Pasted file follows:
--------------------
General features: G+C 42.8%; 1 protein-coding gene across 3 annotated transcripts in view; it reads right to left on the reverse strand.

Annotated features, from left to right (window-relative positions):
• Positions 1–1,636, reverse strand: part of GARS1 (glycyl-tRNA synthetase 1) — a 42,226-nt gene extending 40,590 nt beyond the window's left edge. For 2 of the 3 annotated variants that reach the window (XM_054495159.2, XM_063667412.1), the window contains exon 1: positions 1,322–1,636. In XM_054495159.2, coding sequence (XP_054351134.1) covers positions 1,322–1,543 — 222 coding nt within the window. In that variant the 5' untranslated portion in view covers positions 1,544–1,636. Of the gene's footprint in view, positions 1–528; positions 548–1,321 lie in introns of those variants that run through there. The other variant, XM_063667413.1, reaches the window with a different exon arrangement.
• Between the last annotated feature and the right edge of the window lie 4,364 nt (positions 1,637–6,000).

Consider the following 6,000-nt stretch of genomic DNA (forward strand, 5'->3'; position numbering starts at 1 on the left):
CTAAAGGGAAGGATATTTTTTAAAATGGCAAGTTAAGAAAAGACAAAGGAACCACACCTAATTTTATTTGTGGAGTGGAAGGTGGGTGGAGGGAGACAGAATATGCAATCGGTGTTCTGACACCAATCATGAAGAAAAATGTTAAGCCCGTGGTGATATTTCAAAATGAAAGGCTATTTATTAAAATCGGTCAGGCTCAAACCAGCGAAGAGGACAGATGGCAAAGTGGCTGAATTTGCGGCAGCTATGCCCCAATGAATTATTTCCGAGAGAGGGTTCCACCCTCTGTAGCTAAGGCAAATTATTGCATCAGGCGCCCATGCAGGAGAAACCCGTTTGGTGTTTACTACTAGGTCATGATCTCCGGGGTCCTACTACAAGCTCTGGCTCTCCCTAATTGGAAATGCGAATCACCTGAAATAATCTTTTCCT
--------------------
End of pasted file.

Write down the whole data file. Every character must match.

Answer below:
General features: G+C 42.8%; 1 protein-coding gene across 3 annotated transcripts in view; it reads right to left on the reverse strand.

Annotated features, from left to right (window-relative positions):
• Positions 1–1,636, reverse strand: part of GARS1 (glycyl-tRNA synthetase 1) — a 42,226-nt gene extending 40,590 nt beyond the window's left edge. For 2 of the 3 annotated variants that reach the window (XM_054495159.2, XM_063667412.1), the window contains exon 1: positions 1,322–1,636. In XM_054495159.2, coding sequence (XP_054351134.1) covers positions 1,322–1,543 — 222 coding nt within the window. In that variant the 5' untranslated portion in view covers positions 1,544–1,636. Of the gene's footprint in view, positions 1–528; positions 548–1,321 lie in introns of those variants that run through there. The other variant, XM_063667413.1, reaches the window with a different exon arrangement.
• Between the last annotated feature and the right edge of the window lie 4,364 nt (positions 1,637–6,000).

Consider the following 6,000-nt stretch of genomic DNA (forward strand, 5'->3'; position numbering starts at 1 on the left):
CTAAAGGGAAGGATATTTTTTAAAATGGCAAGTTAAGAAAAGACAAAGGAACCACACCTAATTTTATTTGTGGAGTGGAAGGTGGGTGGAGGGAGACAGAATATGCAATCGGTGTTCTGACACCAATCATGAAGAAAAATGTTAAGCCCGTGGTGATATTTCAAAATGAAAGGCTATTTATTAAAATCGGTCAGGCTCAAACCAGCGAAGAGGACAGATGGCAAAGTGGCTGAATTTGCGGCAGCTATGCCCCAATGAATTATTTCCGAGAGAGGGTTCCACCCTCTGTAGCTAAGGCAAATTATTGCATCAGGCGCCCATGCAGGAGAAACCCGTTTGGTGTTTACTACTAGGTCATGATCTCCGGGGTCCTACTACAAGCTCTGGCTCTCCCTAATTGGAAATGCGAATCACCTGAAATAATCTTTTCCT